What are the elements of a verbal contract?
A verbal contract, like a written contract, may be considered valid if it contains the following basic elements:
- An offer.
- Acceptance of the offer.
- Consideration, or something of value that will be exchanged.
Verbal contracts, however, can be easily contested when there is no other evidence of an agreement being made. Also, some contracts are legally required to be in writing. For example, contracts that must be in writing include:
- The sale of land.
- A service that cannot be completed within one year.
- Goods or services over a certain threshold dollar amount (typically $500, but this varies from one state to another).
- Agreements to take on another person’s debts.
Even when a written contract is required by law, a verbal agreement for one of these transactions can still be the basis of a costly lawsuit.
Why are verbal contracts a problem?
The big problem with verbal contracts is the fact that their existence and their particulars can be difficult to prove if something goes wrong. If there is a dispute, taking the matter to court becomes more difficult as you may have to prove that the contract existed in the first place. If there are no witnesses or any documents supporting the claim, such contracts can easily be contested. Even if you can establish that a verbal contract or agreement existed, you then have to establish the terms.
To prove a verbal contract exists, showing the actions of everyone involved can go a long way. Common sense dictates that a person or a business would not deliver the goods, or provide a service, or pay a fee, if an agreement did not exist. While actions may show that some agreement exists, the particular terms of that agreement may not be as clear. When terms are unclear, quality, quantity, frequency, or price changes can quickly lead to disputes.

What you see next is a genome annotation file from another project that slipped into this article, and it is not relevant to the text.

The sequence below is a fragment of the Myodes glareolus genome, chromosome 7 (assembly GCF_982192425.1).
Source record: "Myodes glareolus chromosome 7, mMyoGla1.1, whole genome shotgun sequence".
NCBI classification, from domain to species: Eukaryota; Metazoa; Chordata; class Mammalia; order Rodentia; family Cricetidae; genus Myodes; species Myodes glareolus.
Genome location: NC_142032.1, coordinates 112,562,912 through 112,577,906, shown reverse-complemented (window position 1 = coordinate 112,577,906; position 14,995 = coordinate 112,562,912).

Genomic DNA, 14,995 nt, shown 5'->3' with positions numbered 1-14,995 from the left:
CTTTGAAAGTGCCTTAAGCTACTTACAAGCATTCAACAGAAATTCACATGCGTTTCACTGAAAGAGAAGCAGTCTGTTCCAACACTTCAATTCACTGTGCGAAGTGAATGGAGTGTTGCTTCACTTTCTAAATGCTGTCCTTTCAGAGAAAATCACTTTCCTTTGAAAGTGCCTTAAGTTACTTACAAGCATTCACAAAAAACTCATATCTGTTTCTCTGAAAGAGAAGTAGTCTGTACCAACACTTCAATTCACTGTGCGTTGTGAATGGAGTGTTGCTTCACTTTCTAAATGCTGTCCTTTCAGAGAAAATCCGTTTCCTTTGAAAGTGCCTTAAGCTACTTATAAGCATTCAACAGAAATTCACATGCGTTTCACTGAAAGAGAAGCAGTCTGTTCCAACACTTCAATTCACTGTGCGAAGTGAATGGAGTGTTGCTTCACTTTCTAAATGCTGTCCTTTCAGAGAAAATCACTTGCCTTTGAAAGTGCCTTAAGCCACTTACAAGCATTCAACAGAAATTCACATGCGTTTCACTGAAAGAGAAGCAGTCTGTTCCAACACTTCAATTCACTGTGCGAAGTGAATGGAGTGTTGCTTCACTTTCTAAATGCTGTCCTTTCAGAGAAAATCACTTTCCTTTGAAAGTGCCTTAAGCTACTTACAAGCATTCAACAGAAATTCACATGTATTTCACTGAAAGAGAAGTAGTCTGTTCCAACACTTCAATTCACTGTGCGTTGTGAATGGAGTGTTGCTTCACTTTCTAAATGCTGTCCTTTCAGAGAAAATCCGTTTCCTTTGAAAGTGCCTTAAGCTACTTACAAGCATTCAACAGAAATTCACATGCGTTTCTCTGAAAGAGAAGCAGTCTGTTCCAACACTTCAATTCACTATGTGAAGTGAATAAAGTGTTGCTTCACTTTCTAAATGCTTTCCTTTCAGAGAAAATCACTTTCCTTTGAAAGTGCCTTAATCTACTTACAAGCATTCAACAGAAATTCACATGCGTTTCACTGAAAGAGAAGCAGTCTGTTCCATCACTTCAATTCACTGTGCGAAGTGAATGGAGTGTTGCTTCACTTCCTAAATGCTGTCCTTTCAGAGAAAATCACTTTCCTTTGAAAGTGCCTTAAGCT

How can I protect myself when making verbal agreements?
To be on the safe side, always get everything in writing and signed after making a verbal agreement. It is in your best interest to draft a General Contract for Products or a Contract for Services to document the sale of goods or services. Use a Bill of Sale to document the sale of a car, or a Purchase Agreement for Personal Property for selling other items. If you cannot avoid entering into a verbal agreement, here are some tips that can help you avoid a messy legal battle:
- Collect secondary documents. Emails, text messages and any other form of written correspondence may help strengthen your case even if you don't have the terms of your agreement in a signed writing.
- Write down the terms of your agreement and send a copy to whomever is involved in the contract. You may want to sign and send two copies, and request that one copy be signed and returned to you.
- Find someone you can trust to be a witness to the agreement.
- Make an audio or video recording of the agreement and as many of the terms as possible.
Remember, verbal contracts are legal and valid, and you can protect your rights by putting everything in writing and getting your agreement signed after making a verbal agreement. It is okay to ask someone to sign a written contract that clarifies the terms you already agreed upon.
If getting an agreement signed is not possible, it can still help to send a copy of the agreement, or the main terms of the agreement, via email or text message to the person you made the verbal contract with. Sending the terms via email or text message provides some evidence of terms that were discussed and agreed upon, and can be helpful in case they need to be referenced, or if there is a dispute.
If you have more questions about verbal agreements and contracts, reach out to a Rocket Lawyer network attorney for affordable legal advice.
This article contains general legal information and does not contain legal advice. Rocket Lawyer is not a law firm or a substitute for an attorney or law firm. The law is complex and changes often. For legal advice, please ask a lawyer.